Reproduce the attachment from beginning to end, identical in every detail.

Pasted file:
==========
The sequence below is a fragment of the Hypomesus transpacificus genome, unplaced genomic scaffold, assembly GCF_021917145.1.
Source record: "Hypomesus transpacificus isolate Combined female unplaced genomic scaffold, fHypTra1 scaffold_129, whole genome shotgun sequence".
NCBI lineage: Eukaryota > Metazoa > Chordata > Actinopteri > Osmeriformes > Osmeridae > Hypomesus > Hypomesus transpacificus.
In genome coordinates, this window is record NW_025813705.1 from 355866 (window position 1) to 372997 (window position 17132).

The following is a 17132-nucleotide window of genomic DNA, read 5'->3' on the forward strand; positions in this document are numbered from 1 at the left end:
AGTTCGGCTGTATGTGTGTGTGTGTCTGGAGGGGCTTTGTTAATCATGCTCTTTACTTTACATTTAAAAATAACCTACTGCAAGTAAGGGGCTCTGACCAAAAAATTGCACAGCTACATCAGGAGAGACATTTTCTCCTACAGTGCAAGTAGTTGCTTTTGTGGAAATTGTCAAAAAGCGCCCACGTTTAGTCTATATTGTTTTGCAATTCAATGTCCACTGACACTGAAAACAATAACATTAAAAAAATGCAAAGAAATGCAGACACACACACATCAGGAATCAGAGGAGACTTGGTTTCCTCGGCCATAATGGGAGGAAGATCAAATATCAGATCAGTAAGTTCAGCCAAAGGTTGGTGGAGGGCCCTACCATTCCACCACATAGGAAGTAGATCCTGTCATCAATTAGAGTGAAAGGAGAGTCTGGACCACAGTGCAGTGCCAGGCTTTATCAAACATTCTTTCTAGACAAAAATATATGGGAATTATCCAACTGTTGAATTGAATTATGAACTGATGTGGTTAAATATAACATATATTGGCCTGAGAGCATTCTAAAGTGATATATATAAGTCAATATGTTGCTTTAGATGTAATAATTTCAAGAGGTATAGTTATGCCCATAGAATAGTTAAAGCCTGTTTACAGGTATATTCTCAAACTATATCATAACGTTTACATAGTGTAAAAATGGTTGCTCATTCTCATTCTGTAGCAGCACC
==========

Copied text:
The sequence below is a fragment of the Hypomesus transpacificus genome, unplaced genomic scaffold, assembly GCF_021917145.1.
Source record: "Hypomesus transpacificus isolate Combined female unplaced genomic scaffold, fHypTra1 scaffold_129, whole genome shotgun sequence".
NCBI lineage: Eukaryota > Metazoa > Chordata > Actinopteri > Osmeriformes > Osmeridae > Hypomesus > Hypomesus transpacificus.
In genome coordinates, this window is record NW_025813705.1 from 355866 (window position 1) to 372997 (window position 17132).

The following is a 17132-nucleotide window of genomic DNA, read 5'->3' on the forward strand; positions in this document are numbered from 1 at the left end:
AGTTCGGCTGTATGTGTGTGTGTGTCTGGAGGGGCTTTGTTAATCATGCTCTTTACTTTACATTTAAAAATAACCTACTGCAAGTAAGGGGCTCTGACCAAAAAATTGCACAGCTACATCAGGAGAGACATTTTCTCCTACAGTGCAAGTAGTTGCTTTTGTGGAAATTGTCAAAAAGCGCCCACGTTTAGTCTATATTGTTTTGCAATTCAATGTCCACTGACACTGAAAACAATAACATTAAAAAAATGCAAAGAAATGCAGACACACACACATCAGGAATCAGAGGAGACTTGGTTTCCTCGGCCATAATGGGAGGAAGATCAAATATCAGATCAGTAAGTTCAGCCAAAGGTTGGTGGAGGGCCCTACCATTCCACCACATAGGAAGTAGATCCTGTCATCAATTAGAGTGAAAGGAGAGTCTGGACCACAGTGCAGTGCCAGGCTTTATCAAACATTCTTTCTAGACAAAAATATATGGGAATTATCCAACTGTTGAATTGAATTATGAACTGATGTGGTTAAATATAACATATATTGGCCTGAGAGCATTCTAAAGTGATATATATAAGTCAATATGTTGCTTTAGATGTAATAATTTCAAGAGGTATAGTTATGCCCATAGAATAGTTAAAGCCTGTTTACAGGTATATTCTCAAACTATATCATAACGTTTACATAGTGTAAAAATGGTTGCTCATTCTCATTCTGTAGCAGCACC